Anne Guignon, RDH
Anne Guignon, RDH, MPH, has taken dental hygienists and the dental hygiene profession to greater awareness of how ergonomics can affect our hygiene practice and our lives.
Anne Guignon, RDH, MPH, has taken dental hygienists and the dental hygiene profession to greater awareness of how ergonomics can affect our hygiene practice and our lives. Her vision is to see all hygienists practice in safety and comfort with a smile in their hearts. Anne's programs and articles cover very serious topics but are treated with a light-hearted air.
I met Anne at the annual Massachusetts Dental Hygienists' Association's conference in 2001, where she had given a continuing education program. I had been reading and enjoying her columns in RDH magazine and was thrilled to finally meet her. We kept in touch with phone calls and e-mail, and I thought it would be an excellent idea for others to get to know what Anne loves about being a hygienist, giving presentations, and writing.
Anne says she realized at a very young age that she wanted to pursue a career in healthcare, because she loved working with people and wanted to make a difference. After her freshman year in college she was accepted into a nursing program. Before she transferred into the program, though, she met someone who would change her life forever.
During that summer, she worked at a family-owned restaurant in Kansas City. One of the lunchtime patrons was a young dentist, Dr. John Kiesendahl. He and Anne conversed frequently and soon he offered her a part-time position working as a dental assistant and doing front desk duties. The idea of preventing dental disease and having long-term relationships with patients became so intriguing that Anne changed her major to dental hygiene and graduated from the University of Missouri-Kansas City in 1971 with a bachelor's degree in dental hygiene.
Four months later, Anne began graduate school at the University of Texas School of Public Health in Houston. Anne worked her way through college and graduate school, and managed to work a 30-hour week while maintaining an academic load. After six years, she grew tired of balancing this type of grueling schedule and dropped out of school. She returned in 1986 to finish her master's degree in public health. Two years later, she was awarded her master's degree. One week after Anne received the master's, her 93-year-old grandmother was awarded her master's degree in art history.
One year after Anne moved to Houston, she joined a small family practice where she worked full time for 15 years. But by the late-1980s Anne was ready for a change of pace, so she joined a large dental group. Even though she loved practicing with other hygienists she says she found the environment very intense and eventually decided to work as a temporary dental hygienist. During the next five years, she experienced everything good and bad that dental hygiene had to offer.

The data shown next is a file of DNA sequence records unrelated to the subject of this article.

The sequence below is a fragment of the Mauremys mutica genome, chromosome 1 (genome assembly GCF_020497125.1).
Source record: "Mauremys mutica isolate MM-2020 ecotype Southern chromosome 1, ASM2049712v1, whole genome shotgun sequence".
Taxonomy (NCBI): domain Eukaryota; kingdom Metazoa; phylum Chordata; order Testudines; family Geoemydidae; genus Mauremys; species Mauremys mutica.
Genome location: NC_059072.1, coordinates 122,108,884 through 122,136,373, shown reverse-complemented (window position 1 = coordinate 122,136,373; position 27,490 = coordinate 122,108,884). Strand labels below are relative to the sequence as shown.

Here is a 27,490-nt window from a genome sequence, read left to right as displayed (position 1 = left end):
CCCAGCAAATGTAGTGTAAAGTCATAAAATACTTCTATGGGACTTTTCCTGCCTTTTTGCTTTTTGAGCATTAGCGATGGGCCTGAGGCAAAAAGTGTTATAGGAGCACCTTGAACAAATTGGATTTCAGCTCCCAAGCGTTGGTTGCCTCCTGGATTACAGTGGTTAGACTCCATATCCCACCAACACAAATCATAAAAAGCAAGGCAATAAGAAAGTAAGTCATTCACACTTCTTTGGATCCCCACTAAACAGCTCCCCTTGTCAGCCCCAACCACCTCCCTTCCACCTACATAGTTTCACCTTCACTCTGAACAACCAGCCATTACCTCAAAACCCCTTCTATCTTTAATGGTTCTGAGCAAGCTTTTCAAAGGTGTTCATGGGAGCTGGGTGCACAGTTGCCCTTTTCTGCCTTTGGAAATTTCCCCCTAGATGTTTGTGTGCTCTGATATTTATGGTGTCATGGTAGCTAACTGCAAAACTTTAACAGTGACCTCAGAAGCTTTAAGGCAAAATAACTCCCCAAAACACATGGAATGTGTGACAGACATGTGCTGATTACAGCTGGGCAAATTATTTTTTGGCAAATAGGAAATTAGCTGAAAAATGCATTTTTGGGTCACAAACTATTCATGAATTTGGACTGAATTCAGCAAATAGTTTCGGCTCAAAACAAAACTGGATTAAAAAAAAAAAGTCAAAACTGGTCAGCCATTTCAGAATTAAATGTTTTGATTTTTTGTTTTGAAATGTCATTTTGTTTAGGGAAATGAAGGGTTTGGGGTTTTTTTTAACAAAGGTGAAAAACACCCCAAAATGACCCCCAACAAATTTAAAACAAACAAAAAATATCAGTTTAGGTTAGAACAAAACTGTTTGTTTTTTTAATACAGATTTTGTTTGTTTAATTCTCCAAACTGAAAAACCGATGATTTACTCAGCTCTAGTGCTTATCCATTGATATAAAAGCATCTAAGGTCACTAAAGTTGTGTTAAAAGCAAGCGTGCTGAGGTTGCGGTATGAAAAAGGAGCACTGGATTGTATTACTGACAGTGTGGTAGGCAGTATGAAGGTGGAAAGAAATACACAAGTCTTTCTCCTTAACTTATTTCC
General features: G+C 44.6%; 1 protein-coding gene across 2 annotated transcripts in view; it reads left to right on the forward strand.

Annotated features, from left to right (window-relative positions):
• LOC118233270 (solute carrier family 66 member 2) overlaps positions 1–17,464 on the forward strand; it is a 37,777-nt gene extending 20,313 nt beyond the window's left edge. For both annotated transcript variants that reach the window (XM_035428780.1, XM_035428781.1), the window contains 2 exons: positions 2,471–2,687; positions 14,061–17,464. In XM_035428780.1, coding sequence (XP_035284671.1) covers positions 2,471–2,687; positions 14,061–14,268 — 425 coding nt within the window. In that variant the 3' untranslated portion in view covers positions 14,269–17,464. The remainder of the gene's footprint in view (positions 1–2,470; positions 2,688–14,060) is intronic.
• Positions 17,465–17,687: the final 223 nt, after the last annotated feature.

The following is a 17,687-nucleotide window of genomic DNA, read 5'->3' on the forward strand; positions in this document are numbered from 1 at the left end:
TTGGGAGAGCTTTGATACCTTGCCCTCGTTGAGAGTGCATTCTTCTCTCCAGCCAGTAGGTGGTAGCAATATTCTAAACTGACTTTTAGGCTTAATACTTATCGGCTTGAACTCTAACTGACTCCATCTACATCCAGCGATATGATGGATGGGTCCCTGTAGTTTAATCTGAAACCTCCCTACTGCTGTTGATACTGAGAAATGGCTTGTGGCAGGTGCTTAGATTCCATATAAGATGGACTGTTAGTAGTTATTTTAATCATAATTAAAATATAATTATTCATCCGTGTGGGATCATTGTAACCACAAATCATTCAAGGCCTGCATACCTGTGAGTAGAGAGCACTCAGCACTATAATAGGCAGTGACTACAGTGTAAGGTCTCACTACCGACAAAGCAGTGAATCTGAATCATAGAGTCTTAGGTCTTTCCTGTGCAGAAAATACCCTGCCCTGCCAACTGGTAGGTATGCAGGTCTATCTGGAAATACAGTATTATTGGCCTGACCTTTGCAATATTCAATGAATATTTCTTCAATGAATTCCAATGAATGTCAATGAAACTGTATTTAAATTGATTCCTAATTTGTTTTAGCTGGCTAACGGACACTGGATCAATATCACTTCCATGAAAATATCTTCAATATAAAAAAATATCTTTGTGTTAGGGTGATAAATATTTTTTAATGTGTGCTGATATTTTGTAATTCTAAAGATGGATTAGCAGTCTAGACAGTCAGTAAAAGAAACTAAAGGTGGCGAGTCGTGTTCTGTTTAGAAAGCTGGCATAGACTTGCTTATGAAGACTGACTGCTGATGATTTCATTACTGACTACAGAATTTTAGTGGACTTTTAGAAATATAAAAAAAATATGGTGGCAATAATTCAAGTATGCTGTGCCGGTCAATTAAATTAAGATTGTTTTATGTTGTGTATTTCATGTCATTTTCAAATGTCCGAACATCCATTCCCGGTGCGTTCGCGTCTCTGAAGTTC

Three years ago she returned to her first Houston dental office where the dentist's young son-in-law now owns the practice. She says she loves working with Dr. Roger Kaestner and seeing many patients that she met more than 30 years ago. Although she has reduced her clinical time to concentrate more on writing, teaching, and lecturing, Anne still spends several days a week in the "real world" of dental hygiene.
Anne developed many physical problems during her 17 years of dental hygiene practice. She had terrible soreness and muscle tension in her back, shoulders, neck, head and arms. Sometimes the fingers on her right hand tingled and went numb at night, and she also suffered from frequent headaches. Even though Anne loved dental hygiene, she hated the pain it was causing to her body. She tried various treatments that included chiropractic, bite splints and over-the-counter medications, but nothing really worked. Anne purchased larger handled instruments for herself, but it wasn't until she purchased her own magnification loupes and an ergonomic chair that she began to counteract the negative effects of years of dental hygiene practice.
As Anne began to practice differently, she started to gain control of her dental hygiene career and her body again. She decided to learn the Holbrook technique of manually tuned ultrasonic scaling. This took her to another level of dental hygiene practice. Anne knows that every change she has made over the last decade has helped eliminate the physical stress and strain of hygiene practice. She hopes to teach more hygienists how to practice comfortably, which is why her RDH column is named The Comfort Zone.
In 1997 Anne founded her company, ErgoSonics, which combines her interests in ergonomics and ultrasonics. Anne says she knows that hygienists emphasize the benefits of prevention in patient care and wonders how we can get all hygienists to practice prevention and reduce the risk of workplace-related injuries to their own bodies. She travels throughout the country presenting programs on practicing dental hygiene safely.
In addition, she just began her third year as the author of The Comfort Zone column in RDH, where she focuses on ergonomics, patient and clinician comfort issues, new technologies, and burnout. Anne is committed to finding effective ways to combat career-ending problems, hoping that hygienists everywhere can learn from her experiences. Anne says the past 30 years in dental hygiene have brought her to where she is now, and she would never have imagined that she would be making such a difference in so many lives.